I knew that I would enjoy this book, but I did not think I would be blown away like I was. There’s always a layer of apprehension when you open a sequel, worried about where the plot might go and if it will live up to what made you enjoy the first novel. I found that Faoii Betrayer lives up to its predecessor and then some. Beware of spoilers for the following review.
Faoii Betrayer has an incredible storyline. In the original novel, the city of Clearwall was a fascinating little setting that didn’t take the focus of the book- instead being one of a handful of locations that Faoii-Kaiya encounters. Here, it was much different, as nearly the entirety of the novel takes place behind the maze of Clearwall’s borders. We learn what became of humans after the fall of Illindria- the legendary Godfall war having changed everything. I am in awe of how Ms. Nelson was able to craft such a varied storyline- she truly considered everything, from Kaiya’s inexperience and lack of help in the aftermath of killing Illindria versus new weaver Jacir, who has much more power and much more support. I loved seeing the difference in circumstance, the new attempt, the hatred towards the Tonicloran and the attempt not to use it. The history of these novels is well crafted, threads and plotlines carefully woven like those of the Tapestry. It’s impressive, this story, and I loved seeing the Faoii order’s downfalls. Much like the first novel, they are a flawed order.
In The Last Faoii, their mistake was that they had allowed themselves to become too disconnected with the rest of their order, having little to no communication between monasteries and leaving them open to being split up and ambushed. But in this novel, it’s another human flaw: Relying too heavily on magic and forgetting to appreciate other means. Once, the Faoii were an order of warriors. But they became too invested in their gifts and powers given to them after the war, and decided not to accept those that had no such gifts. Unfortunately, this led them to create a powerful enemy.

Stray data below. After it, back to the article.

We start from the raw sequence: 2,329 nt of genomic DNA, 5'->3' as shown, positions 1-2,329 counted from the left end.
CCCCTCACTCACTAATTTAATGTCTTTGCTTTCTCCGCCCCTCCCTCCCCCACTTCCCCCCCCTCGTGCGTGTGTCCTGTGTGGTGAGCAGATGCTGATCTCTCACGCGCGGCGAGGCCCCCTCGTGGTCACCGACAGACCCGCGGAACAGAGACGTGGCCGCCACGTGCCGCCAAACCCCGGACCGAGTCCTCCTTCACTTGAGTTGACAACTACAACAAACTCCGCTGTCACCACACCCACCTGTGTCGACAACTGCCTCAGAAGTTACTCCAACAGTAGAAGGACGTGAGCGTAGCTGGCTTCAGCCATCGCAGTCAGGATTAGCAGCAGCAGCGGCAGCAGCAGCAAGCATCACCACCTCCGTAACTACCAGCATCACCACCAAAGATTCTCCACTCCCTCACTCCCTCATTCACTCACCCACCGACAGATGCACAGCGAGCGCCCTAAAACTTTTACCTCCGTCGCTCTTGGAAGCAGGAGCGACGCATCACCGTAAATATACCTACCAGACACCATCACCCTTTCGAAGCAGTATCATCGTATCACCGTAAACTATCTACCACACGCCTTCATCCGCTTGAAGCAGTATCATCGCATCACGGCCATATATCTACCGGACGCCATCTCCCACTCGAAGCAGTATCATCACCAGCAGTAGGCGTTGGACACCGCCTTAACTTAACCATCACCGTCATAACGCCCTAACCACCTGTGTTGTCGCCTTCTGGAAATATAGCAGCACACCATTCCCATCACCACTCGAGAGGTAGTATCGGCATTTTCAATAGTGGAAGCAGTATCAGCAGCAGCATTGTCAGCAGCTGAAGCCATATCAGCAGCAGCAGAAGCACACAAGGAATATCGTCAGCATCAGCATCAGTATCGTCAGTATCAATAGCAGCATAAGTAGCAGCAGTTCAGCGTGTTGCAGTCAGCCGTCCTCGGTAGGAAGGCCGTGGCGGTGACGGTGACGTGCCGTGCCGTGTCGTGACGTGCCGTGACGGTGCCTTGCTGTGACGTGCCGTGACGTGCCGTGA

The split timeline was a favorite aspect of mine in this novel. The majority of the novel, you follow Ilahna and her brother Jacir. However, there is aso another timeline that pops up from time to time, featuring a little girl named Ali who wants nothing more than to be a Faoii- but does not show any signs of magic by the age cutoff for joining, and therefore is rejected. Again, I have to applaud Ms. Nelson for her ability to follow so many storylines and keep it all in line without any detectable plot holes.
I see a lot of symbolism in this series, and I wholeheartedly love it. Faoii cannot predict what future they will get, there are too many options- just like humans can’t choose the future they will get, it’s too unpredictable. Those who try to control the future, ultimately fail. I loved seeing a lot of the same messages, and I feel like Ms. Nelson actually improved from the first novel to this one. There’s definitely a better read to this one, and I honestly wish I could score it higher than a five.
Overall, you can tell I loved it. But I want to point out one aspect in particular: The powers. Specifically, Ilahna’s gift to bring out the truth. I feel like in real life, there are many examples of when something happens and those around you choose not to believe in the truth. The truth often gets covered up, or ignored, by those unwilling to see it. Being able to convince people of the truth, make them hear it in her words, is such a valuable one. I adored Ilahna’s power, as did I enjoy most of the powers. I loved her romance, and I loved the mentor role- albeit reluctant- that came about with Kaiya. I also especially loved every reference to Kaiya’s friends from the first novel, proven not to have been forgotten even after two hundred years.
The Faoii series is a series that has strong tones of right and wrong, justice, and fighting for what you believe in. I’m not sure where the series will go from here- but I’m excited to dive into the next book and find out. I heavily recommend this novel.